Paul’s Thing

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Hi! I'm Paul. This is my blog. It is the best blog.

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© 2004-2017 Paul Woodford. All rights reserved.

Also, Too, It’s NaNoWriMo

My niece Rebecca takes National Novel Writing Month seriously. I think the world of her, so I’m taking it seriously too. She sent a Google Doc link to her work in progress. I reciprocated with a link to mine, a chapter of a planned memoir. I was happy with it when I finished it a couple of months ago, but am less so now. The voice is wrong; it isn’t me. So … we both have work to do, and this is the month to do it.

Sue’s funeral was yesterday. The minister read something I wrote at the service. I didn’t expect that, but it’s good I was there in a sense. Rest in peace, dear sister.

My youngest sister Charlie posted this on Facebook today:

Over the past two weeks, I’ve grieved the loss of a sibling, reconnected with dear family members, celebrated the birth of new granddaughter, and feared the loss of a daughter. In short, I’ve experienced great sorrow, tremendous joy, and every other emotion in between. I don’t know how I could have withstood it all without my family, my co-workers, my friends, and my faith. Thank you, all.

By way of explanation, Charlie’s youngest daughter Laura delivered by emergency C-section and had some serious, scary bleeding. This happened a day or two after Sue died. Laura’s still in hospital, recovering, and all seems well now. Charlie is strong and good. We were raised right, or at least my sisters were. We were five; now we’re four.

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Mary, in red, is the next youngest after Sue. Cecelia is next; she’s on my other shoulder. That’s Charlie, the youngest, behind us. I don’t need to say I’m the oldest, do I? I think it’s obvious!


A question about airline travel: can it get any worse? I hope to manage my golden years in such a way as to avoid further air travel. It would perhaps be different if I could afford to fly first class, but I don’t know: big jets with proper first and business class cabins don’t operate out of Tucson, only small ones, and when I squeezed through the front sections of the 737s and 717s I flew on last week, the seats didn’t look that great and the aisle was only an inch or two wider than the one in back. Honestly, the gentry didn’t look any happier than the peasants. As for the peasants, of which I am one, oh the humanity.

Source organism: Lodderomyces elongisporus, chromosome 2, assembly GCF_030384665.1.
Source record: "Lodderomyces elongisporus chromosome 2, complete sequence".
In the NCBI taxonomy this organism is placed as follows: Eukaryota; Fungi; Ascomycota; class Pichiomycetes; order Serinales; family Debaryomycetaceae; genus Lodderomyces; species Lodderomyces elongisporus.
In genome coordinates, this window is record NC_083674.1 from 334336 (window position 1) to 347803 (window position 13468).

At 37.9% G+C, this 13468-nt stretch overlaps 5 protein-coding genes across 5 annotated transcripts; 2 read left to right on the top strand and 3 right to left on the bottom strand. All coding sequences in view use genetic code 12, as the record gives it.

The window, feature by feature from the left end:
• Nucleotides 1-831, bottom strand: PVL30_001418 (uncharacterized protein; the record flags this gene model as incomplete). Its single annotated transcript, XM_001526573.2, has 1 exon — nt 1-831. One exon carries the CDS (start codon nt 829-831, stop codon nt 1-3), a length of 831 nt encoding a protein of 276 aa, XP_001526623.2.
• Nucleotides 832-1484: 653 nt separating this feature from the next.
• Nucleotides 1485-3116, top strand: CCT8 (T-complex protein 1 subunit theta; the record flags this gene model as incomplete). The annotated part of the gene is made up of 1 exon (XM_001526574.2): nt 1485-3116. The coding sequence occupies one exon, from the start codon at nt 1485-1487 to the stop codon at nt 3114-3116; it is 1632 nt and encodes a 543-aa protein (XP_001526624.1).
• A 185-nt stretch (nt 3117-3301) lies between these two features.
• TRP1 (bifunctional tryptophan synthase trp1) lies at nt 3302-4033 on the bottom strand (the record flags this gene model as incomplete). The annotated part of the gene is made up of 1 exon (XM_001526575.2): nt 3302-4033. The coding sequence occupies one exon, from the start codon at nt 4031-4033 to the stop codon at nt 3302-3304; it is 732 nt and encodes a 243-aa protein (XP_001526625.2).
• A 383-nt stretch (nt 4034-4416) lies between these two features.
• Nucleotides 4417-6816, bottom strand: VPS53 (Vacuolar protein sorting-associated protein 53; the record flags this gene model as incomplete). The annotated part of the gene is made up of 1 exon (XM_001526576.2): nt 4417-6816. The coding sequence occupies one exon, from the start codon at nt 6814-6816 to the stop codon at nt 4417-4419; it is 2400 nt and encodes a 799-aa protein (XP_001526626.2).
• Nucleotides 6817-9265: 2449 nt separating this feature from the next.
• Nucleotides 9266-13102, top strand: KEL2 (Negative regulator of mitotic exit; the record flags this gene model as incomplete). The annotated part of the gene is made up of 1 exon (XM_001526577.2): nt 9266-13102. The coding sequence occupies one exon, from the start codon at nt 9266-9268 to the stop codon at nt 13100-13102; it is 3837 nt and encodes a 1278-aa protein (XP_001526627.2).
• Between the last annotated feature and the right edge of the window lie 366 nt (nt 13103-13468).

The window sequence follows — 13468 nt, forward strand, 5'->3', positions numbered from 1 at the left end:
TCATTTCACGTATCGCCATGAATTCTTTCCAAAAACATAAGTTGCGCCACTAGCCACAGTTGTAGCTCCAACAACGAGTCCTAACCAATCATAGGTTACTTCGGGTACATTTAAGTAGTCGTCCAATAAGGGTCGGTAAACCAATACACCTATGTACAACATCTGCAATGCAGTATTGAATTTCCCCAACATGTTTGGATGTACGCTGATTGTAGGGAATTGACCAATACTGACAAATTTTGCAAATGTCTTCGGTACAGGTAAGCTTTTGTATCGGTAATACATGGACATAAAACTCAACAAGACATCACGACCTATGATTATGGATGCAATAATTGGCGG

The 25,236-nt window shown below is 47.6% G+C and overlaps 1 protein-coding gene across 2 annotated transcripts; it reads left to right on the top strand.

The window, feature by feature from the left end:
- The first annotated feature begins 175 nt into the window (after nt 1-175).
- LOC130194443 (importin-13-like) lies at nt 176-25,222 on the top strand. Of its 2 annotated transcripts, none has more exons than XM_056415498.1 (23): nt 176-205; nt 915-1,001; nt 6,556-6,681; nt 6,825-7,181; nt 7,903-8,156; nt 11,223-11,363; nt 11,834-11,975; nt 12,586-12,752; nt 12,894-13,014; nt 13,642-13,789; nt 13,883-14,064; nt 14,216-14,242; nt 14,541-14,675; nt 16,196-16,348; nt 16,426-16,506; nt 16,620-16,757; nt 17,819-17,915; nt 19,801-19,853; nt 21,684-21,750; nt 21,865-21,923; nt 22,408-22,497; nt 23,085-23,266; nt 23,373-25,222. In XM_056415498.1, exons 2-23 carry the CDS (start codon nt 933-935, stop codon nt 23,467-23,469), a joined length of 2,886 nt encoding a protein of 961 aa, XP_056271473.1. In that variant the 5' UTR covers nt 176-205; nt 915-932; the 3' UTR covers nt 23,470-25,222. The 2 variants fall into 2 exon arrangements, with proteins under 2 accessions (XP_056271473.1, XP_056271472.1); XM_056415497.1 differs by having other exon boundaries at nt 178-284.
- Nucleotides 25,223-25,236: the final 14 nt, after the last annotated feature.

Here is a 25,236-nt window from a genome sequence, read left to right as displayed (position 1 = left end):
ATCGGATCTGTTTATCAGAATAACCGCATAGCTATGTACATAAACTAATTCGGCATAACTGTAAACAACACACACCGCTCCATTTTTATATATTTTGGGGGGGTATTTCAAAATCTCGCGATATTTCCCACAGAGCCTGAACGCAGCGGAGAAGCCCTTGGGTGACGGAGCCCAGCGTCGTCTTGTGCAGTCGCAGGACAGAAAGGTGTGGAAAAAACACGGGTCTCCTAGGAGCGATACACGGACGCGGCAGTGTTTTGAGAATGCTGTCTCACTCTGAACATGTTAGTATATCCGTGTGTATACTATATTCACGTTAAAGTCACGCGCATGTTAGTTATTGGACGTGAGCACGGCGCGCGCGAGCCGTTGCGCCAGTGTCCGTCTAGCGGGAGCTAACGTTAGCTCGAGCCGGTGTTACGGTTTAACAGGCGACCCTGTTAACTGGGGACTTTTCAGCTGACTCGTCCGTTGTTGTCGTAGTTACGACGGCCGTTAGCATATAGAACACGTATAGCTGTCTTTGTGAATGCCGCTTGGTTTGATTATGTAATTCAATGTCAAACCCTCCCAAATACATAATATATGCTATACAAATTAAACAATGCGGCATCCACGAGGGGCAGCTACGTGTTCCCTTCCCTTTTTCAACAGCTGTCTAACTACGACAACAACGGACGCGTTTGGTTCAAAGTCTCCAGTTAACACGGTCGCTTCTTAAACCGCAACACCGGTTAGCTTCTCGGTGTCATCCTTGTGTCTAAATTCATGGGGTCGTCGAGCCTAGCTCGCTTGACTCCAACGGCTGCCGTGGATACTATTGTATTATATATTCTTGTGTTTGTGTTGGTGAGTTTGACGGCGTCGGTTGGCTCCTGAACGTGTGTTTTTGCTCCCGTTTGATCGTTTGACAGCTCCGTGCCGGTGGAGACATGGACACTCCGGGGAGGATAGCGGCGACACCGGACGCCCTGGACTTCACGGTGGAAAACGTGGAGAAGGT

There wasn’t a spare inch of wasted space in steerage, not even for the cabin crew, for whom I felt especially sorry. The cabins were cramped, dismal, dark, and hellish. A trip to the lavatory meant hip-on-shoulder contact with aisle seat occupants. Fatties like me oozed into the aisles, making passage even more difficult.

I couldn’t bend my right knee for almost 24 hours after arriving in St Louis. Coming home I paid extra for exit row seats, and if I hadn’t checked in exactly 24 hours before my flights, the earliest they allow you to, they’d all have been taken. Add anxiety over tight connections, missed flights, and lost luggage (or overhead bin space if you rely on carry-on … but hey, you can also pay extra to board earlier), and it’s a thoroughly miserable experience. You can’t say never because you never know, but I’m determined not to fly again.


I celebrated my birthday on Hallowe’en. Mr. B, our new dachshund, was my early birthday present, just as Shatzi was in October 2005. Lots of cards and calls, lots of greetings on Facebook. Donna made a great dinner. We had a record number of trick-or-treaters, to the doggies’ delight. I topped off the day with two episodes of Stranger Things 2. Life is good!


I haven’t invested any hope in US Special Counsel Mueller’s investigation. I expected him to slow-roll it, based on the fact that he comes from the same FBI leadership cabal as that two-faced James Comey, who despite anything he’s said or testified to since, deliberately torpedoed Hillary Clinton just a few days before the election.

I may be wrong. Mueller has now indicted some key Trump campaign associates, and perhaps more indictments are coming. I’ll be surprised if Mueller goes after Trump himself, but what if he does? What happens then?

Say Mueller reveals hard proof that the Trump campaign knowingly colluded with Russia, strategically using leaked emails to hurt Clinton’s campaign. Say the president—backed by the Wall Street Journal editorial page, Fox News, Breitbart, most of the US Cabinet, half the panelists on CNN, most of the radio talk show hosts in the country, and an enormous network of Russian-paid hackers and volunteer shitposters working through social media—rejects the evidence.

They might say Mueller is compromised. It’s a Hillary/”deep state” plot. There’s nothing wrong with colluding with Russia in this particular way. Dems did it first. All of the above. Whatever.

Say the entire right-wing media machine kicks to life and dismisses the whole thing as a scam—and conservatives believe them. The conservative base remains committed to Trump, politicians remain scared to cross the base, and US politics remains stuck in partisan paralysis, unable to act on what Mueller discovers.

In short, what if Mueller proves the case and it’s not enough? What if there is no longer any evidentiary standard that could overcome the influence of right-wing media?

That’s from an article on Vox.com, well worth the read. Two separate worlds, two separate truths. It’s been that way for a while now, and it’s getting worse, and I don’t know what anyone can do about it.

© 2017, Paul Woodford. All rights reserved.

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